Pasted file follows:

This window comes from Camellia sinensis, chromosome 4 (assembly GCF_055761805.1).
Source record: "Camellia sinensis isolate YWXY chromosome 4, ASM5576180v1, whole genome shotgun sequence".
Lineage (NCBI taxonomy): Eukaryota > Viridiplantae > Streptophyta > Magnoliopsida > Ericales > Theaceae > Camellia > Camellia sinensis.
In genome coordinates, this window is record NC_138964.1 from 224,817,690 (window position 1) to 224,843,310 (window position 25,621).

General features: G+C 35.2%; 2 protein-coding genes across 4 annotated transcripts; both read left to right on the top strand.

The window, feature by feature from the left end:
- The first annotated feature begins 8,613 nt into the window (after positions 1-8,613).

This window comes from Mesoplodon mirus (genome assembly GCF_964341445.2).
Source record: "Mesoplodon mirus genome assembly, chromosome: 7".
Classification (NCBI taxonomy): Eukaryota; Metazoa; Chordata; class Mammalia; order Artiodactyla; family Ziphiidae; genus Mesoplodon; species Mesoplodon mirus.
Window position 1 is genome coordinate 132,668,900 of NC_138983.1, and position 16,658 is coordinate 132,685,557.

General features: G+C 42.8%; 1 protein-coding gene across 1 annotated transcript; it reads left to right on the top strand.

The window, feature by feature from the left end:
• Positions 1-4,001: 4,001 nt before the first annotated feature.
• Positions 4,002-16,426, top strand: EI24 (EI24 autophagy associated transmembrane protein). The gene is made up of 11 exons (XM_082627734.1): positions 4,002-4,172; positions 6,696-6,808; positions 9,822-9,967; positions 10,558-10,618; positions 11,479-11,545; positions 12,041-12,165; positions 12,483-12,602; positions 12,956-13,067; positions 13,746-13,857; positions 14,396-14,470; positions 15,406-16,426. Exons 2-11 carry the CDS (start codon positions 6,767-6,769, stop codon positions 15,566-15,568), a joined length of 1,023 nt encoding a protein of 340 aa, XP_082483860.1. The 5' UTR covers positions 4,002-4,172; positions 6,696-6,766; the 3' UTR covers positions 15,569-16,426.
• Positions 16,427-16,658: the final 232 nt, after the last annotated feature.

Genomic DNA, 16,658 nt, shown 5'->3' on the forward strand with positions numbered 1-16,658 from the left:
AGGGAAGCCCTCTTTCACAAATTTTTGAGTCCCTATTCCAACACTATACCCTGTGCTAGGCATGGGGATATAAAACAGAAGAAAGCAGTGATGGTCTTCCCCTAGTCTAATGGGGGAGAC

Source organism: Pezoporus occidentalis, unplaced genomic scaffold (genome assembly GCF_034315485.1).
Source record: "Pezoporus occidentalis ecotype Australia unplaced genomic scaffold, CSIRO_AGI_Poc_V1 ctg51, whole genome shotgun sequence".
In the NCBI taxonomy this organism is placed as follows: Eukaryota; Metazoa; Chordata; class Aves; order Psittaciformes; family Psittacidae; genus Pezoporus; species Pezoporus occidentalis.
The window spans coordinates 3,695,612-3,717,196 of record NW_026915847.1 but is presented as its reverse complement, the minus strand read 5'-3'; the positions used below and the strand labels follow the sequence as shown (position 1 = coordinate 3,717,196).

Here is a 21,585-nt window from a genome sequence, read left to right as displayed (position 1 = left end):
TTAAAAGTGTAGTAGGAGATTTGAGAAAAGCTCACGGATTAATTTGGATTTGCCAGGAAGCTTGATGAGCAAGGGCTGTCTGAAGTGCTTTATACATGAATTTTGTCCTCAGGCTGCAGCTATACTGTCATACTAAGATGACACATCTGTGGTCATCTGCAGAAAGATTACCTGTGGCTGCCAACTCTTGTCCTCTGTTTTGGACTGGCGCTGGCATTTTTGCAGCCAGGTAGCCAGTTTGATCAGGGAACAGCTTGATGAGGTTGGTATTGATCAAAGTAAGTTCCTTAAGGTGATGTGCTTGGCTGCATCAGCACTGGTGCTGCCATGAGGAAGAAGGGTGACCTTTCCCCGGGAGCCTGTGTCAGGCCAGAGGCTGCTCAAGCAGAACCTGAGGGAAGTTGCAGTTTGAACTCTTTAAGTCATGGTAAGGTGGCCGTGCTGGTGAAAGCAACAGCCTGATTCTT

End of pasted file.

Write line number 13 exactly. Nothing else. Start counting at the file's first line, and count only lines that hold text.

The window, feature by feature from the left end: